Lastly, don't sleep on my favorite prospect Andrew Susac. He's coming hard and could make Hector a nice trade chip in the near future.

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    1. Thanks, Jewy!

      I like Susac too, but while he had some nice moments in 2012, his offensive performance was up and down, so I did not feel comfortable touting him as a future contributor until he showed more. I wanted to concentrate on the prospects that looked very likely to contribute to the Giants in the near term, next couple of years. I think Susac is at least 3 years out, right now, though if he can have a good season in 2013, I'll certainly be much more positive about his chances.

      I was very excited when we drafted him and I am still expecting him to eventually come up and take over the catcher's position. When is the bigger question.

      In the OF, since you are going into deeper waters, I would note that Gustavo Cabrera is an excellent OF, though obviously at least 3-5 years out since he's just turned 16 YO.

      I would also point out RafRod. He was still only 19 YO and in Salem-Keizer and the Northwest League. His numbers don't look good, with a .652 OPS, but the average age in the league is 21 YO, meaning that most players there had two years of college experience over him, yet he was 44th in SLG, with only 6 19 YO or younger above him (one of which was our Chuckie Jones, another OF prospect who is also 19 YO and hit even better, .724 OPS) and his SLG of .364 was above the league average of .359, which I feel is a good sign of the power he has, that he can hit for power against pitchers 2+ years older than he is. Same for Chuckie too.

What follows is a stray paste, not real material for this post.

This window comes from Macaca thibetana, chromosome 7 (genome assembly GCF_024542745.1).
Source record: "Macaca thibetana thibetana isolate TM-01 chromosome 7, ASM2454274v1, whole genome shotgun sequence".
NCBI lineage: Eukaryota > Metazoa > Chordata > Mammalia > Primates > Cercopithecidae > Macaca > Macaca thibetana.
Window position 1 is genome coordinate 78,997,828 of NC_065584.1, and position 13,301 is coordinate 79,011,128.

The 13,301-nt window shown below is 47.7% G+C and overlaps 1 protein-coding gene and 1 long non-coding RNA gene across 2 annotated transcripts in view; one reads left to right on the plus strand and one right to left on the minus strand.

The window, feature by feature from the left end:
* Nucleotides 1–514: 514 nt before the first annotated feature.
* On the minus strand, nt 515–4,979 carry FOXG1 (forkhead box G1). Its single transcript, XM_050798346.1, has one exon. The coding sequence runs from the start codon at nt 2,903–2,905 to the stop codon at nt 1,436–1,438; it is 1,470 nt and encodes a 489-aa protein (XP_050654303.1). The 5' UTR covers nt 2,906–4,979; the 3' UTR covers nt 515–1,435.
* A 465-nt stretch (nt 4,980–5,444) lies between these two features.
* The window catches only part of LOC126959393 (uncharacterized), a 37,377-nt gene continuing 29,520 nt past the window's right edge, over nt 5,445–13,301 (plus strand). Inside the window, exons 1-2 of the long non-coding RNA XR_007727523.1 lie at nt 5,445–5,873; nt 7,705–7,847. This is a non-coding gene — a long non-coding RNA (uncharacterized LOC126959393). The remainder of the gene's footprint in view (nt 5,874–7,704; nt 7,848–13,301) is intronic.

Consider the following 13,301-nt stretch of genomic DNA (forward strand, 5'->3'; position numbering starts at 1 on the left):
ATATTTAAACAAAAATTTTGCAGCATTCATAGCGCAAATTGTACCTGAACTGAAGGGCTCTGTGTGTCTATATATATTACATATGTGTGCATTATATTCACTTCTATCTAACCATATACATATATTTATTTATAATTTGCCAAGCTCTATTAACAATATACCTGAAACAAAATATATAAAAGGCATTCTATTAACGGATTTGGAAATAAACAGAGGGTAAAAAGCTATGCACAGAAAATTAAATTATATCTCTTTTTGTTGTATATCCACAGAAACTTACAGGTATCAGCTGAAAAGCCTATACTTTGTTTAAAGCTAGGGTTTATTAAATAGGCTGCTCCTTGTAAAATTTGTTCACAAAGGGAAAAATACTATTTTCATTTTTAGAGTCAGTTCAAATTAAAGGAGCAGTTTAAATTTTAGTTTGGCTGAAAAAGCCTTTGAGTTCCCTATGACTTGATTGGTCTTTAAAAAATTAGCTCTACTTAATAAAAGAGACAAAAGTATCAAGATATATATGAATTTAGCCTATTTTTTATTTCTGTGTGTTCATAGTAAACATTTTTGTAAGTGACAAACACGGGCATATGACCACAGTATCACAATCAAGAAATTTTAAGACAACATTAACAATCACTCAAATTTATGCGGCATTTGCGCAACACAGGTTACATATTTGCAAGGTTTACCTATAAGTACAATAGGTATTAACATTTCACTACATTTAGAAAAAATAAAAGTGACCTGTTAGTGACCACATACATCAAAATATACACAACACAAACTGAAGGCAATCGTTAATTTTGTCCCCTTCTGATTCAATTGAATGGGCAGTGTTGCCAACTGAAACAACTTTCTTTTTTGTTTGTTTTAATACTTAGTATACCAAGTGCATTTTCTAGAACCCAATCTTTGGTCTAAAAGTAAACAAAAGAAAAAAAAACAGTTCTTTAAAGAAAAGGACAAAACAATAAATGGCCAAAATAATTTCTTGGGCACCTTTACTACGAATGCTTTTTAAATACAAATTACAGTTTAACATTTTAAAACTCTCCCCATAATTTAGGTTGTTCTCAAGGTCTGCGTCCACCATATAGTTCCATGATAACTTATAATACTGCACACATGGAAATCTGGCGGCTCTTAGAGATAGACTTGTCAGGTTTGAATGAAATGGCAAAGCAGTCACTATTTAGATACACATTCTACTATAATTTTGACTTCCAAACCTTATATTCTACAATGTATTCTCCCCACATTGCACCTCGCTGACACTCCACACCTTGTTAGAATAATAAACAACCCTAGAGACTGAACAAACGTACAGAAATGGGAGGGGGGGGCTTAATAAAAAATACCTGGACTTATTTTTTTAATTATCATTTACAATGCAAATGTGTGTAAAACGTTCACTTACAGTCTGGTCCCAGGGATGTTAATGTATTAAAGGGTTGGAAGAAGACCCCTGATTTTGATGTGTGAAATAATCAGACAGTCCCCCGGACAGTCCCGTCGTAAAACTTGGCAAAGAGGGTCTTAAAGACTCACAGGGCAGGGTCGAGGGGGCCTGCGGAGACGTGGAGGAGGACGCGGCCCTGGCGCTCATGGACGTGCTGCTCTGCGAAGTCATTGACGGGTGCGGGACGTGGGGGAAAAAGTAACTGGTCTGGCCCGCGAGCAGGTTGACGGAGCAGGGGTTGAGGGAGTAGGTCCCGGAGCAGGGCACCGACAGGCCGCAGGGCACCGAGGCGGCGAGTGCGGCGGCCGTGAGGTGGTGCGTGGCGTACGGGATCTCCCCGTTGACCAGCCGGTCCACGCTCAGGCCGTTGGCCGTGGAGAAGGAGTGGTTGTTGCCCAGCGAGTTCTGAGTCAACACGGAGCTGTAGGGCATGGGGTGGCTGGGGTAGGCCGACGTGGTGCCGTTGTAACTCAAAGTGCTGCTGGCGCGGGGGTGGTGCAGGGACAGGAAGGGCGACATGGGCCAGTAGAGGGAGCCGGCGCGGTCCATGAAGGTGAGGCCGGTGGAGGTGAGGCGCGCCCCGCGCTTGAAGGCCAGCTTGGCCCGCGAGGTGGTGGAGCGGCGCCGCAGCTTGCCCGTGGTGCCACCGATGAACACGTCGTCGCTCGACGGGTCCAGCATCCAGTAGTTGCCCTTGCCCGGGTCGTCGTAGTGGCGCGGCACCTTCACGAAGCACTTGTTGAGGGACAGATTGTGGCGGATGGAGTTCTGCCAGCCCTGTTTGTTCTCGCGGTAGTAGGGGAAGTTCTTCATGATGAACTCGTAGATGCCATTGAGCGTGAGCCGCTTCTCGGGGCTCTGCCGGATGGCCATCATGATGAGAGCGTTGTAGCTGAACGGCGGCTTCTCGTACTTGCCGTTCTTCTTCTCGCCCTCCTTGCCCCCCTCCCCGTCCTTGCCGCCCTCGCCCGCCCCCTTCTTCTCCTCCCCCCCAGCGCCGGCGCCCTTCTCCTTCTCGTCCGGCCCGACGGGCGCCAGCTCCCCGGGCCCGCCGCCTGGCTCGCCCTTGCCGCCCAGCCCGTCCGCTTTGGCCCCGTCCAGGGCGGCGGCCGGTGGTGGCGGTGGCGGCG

Honestly, I've never been a Peguero supporter, just didn't see it, still don't see it much, but I was impressed that he came up here and stole all those bases, so he certainly has speed to burn, easily.

      Kieschnick, like everyone else, I hope for the best, but he's just need to stay healthy. That hurt Schierholtz, that's hurt others, in trying to stick in the majors.

      Personally, I think that OF depth in the farm system is fine with Brown coming up, as there are usually a lot of cheap OF options available each off-season that we could pick up. And the Giants have been good in the past few years of picking up somebody, whether Torres or Blanco, for the OF.